Intergenerational Study of Parents and Children, 1962-1993: [Detroit] (ICPSR 9902)
Principal Investigator(s): Thornton, Arland; Freedman, Deborah
This data collection provides information on family formation and dissolution among young adults. Families who had given birth to their first, second, or fourth child in 1961 comprised the group of Detroit-area Caucasian couples who were interviewed and surveyed over the period 1962-1993. The resulting longitudinal study encompasses seven waves of data collected from mothers across the entire span of their offspring's childhood. Included are demographic, social, and economic information about the parental family, information about the attitudes, values, and behavior of both the mother and the father, and information about the mother's desires and expectations for her child's education, career attainments, and marriage. The collection also offers three waves of interview data collected from the children at ages 18 through 23. These data describe the young adults' attitudes and values, their expectations for school, work, marriage, and childbearing, and their perceptions of their parents' willingness to be of assistance to them. Life history calendar files for 1985 and 1993 detail the young adults' periods of cohabitation, marriage, separation, divorce, childbearing, living arrangements, education, paid employment, and military service.
These data are available only to users at ICPSR member institutions. Because you are not logged in, we cannot verify that you will be able to download these data.
This study is maintained and distributed by the National Archive of Computerized Data on Aging (NACDA), the aging program within ICPSR. NACDA is sponsored by the National Institute on Aging (NIA) at the National Institutes of Heath (NIH).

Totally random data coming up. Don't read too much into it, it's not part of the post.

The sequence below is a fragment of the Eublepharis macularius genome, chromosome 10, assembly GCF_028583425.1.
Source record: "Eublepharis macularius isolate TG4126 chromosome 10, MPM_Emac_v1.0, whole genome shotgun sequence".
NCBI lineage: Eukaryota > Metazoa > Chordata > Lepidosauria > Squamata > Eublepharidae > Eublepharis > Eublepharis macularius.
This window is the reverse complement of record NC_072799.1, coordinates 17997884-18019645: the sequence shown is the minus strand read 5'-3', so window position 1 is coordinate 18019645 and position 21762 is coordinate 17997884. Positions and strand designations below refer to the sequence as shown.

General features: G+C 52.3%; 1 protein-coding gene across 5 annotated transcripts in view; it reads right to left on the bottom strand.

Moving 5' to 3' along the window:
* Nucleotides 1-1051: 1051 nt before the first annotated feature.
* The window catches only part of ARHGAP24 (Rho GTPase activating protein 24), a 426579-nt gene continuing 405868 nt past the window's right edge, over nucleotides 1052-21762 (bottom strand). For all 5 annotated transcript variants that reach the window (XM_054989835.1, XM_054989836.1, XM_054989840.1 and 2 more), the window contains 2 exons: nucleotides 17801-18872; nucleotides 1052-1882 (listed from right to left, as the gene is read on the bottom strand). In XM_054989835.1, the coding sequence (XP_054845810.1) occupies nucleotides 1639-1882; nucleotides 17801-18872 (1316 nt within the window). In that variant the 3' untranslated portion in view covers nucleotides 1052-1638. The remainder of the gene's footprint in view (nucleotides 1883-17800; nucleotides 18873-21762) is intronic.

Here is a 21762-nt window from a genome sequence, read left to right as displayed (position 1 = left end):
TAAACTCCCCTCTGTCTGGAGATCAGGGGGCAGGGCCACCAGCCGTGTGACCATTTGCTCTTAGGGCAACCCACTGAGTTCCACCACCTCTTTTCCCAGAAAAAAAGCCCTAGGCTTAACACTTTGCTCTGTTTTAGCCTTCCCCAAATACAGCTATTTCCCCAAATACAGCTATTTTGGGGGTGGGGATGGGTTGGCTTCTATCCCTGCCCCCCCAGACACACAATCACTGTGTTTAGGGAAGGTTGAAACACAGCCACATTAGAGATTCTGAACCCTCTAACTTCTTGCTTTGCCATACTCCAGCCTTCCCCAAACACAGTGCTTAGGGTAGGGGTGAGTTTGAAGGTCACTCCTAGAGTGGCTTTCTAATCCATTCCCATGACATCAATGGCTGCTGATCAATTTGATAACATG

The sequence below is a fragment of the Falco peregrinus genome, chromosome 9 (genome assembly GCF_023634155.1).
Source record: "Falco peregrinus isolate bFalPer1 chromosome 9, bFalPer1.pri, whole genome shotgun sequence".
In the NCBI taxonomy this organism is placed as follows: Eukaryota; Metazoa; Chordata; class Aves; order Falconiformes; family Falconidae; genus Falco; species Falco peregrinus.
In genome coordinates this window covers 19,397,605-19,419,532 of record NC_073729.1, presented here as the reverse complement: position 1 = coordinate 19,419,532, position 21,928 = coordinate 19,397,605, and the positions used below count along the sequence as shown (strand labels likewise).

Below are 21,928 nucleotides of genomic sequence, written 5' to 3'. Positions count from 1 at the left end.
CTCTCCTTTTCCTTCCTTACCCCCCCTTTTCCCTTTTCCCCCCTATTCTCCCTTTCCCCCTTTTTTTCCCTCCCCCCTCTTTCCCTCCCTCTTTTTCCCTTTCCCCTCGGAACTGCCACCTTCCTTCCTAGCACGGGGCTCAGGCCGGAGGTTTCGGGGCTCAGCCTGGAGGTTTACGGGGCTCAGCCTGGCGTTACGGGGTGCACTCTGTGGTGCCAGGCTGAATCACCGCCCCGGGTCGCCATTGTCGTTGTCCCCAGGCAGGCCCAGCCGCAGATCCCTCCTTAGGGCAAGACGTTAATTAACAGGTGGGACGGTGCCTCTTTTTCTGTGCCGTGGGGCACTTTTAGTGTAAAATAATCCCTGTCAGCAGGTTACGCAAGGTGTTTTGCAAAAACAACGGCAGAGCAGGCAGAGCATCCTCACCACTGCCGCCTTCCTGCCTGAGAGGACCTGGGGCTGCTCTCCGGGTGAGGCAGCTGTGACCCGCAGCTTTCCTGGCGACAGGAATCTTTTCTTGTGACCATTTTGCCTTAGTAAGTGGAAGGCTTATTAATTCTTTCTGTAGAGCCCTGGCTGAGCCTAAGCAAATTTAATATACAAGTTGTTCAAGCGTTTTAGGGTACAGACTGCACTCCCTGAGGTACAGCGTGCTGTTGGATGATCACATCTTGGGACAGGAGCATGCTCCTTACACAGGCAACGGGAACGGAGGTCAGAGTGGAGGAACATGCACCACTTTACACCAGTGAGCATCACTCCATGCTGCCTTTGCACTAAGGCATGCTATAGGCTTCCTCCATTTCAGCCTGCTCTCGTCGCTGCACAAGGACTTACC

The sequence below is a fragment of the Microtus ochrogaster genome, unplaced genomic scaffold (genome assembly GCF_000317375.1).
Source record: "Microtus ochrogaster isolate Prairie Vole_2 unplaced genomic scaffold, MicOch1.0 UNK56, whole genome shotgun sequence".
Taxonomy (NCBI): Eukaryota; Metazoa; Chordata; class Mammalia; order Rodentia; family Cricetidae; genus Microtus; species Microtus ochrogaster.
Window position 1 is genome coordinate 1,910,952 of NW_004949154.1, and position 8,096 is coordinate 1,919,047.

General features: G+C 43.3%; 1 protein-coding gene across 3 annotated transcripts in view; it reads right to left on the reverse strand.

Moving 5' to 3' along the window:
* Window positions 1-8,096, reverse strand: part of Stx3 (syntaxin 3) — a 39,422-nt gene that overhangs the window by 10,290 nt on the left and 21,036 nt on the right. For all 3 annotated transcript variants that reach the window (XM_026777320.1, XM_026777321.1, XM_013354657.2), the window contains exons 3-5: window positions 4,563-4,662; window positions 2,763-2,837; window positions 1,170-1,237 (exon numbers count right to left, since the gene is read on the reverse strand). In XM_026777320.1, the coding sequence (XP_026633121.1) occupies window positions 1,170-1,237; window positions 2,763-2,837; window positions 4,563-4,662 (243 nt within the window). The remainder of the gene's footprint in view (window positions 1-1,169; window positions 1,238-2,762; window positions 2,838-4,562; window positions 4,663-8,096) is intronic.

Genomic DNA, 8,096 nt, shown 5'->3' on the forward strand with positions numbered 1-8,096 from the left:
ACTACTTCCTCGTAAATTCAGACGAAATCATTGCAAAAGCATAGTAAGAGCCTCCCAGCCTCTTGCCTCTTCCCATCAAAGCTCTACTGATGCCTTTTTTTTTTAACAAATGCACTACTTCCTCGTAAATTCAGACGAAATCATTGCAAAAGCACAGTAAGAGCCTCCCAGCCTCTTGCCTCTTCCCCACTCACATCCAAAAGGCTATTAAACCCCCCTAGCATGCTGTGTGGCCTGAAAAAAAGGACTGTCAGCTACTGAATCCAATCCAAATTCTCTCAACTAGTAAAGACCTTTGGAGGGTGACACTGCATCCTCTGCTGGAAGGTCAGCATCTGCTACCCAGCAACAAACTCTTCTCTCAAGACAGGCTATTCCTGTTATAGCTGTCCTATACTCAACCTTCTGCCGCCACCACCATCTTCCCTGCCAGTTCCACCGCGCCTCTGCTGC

Thornton, Arland, and Deborah Freedman. INTERGENERATIONAL STUDY OF PARENTS AND CHILDREN, 1962-1993: [DETROIT]. ICPSR09902-v2. Ann Arbor, MI: University of Michigan, Survey Research Center [producer], 1998. Ann Arbor, MI: Inter-university Consortium for Political and Social Research [distributor], 1998. http://doi.org/10.3886/ICPSR09902.v2
Persistent URL: http://doi.org/10.3886/ICPSR09902.v2
Scope of Study
Subject Terms: career expectations, children, demographic characteristics, divorce, economic behavior, education, employment, families, family life, life events, life plans, marriage, mothers, parent child relationship, parental attitudes, parenting skills, parents, reproductive history, social attitudes, social behavior, social indicators, values, young adults
Universe: Detroit-area Caucasian families who had given birth to their first, second, or fourth child in 1961.
Data Types: event/transaction data, survey data
Data Collection Notes:
The first wave of these data are released by ICPSR under the title DETROIT AREA STUDY, 1962: FAMILY GROWTH IN DETROIT (ICPSR 7401).
The variable FAMID62, which appears as the first variable in each dataset, can be used to link individual records to form family-level records.
The codebooks for Parts 1-6 are available only in hardcopy form. The codebooks for Parts 7-9 are provided as Portable Document Format (PDF) files.
personal interviews and questionnaires
Extent of Processing: ICPSR data undergo a confidentiality review and are altered when necessary to limit the risk of disclosure. ICPSR also routinely creates ready-to-go data files along with setups in the major statistical software formats as well as standard codebooks to accompany the data. In addition to these procedures, ICPSR performed the following processing steps for this data collection:
- Standardized missing values.
Original ICPSR Release: 1993-05-13
- 2005-11-04 On 2005-03-14 new files were added to one or more datasets. These files included additional setup files as well as one or more of the following: SAS program, SAS transport, SPSS portable, and Stata system files. The metadata record was revised 2005-11-04 to reflect these additions.
- 1998-04-06 Data and documentation for the 1993 wave (Part 7, Mothers' Interview Data, Part 8, Children's Interview Data, and Part 9, 1985-1993 Child Life History Calendar Data) have been added to this collection. SAS and SPSS data definition statements for all the datasets in the collection have also been prepared, and the new variable FAMID62, which appears as the first variable in each dataset, can be used to link individual records to form family-level records, replacing variables formerly used to identify family links (previously, each wave had a different variable number representing the 1962 family ID). In addition, OSIRIS dictionaries and frequencies are no longer available for this collection.
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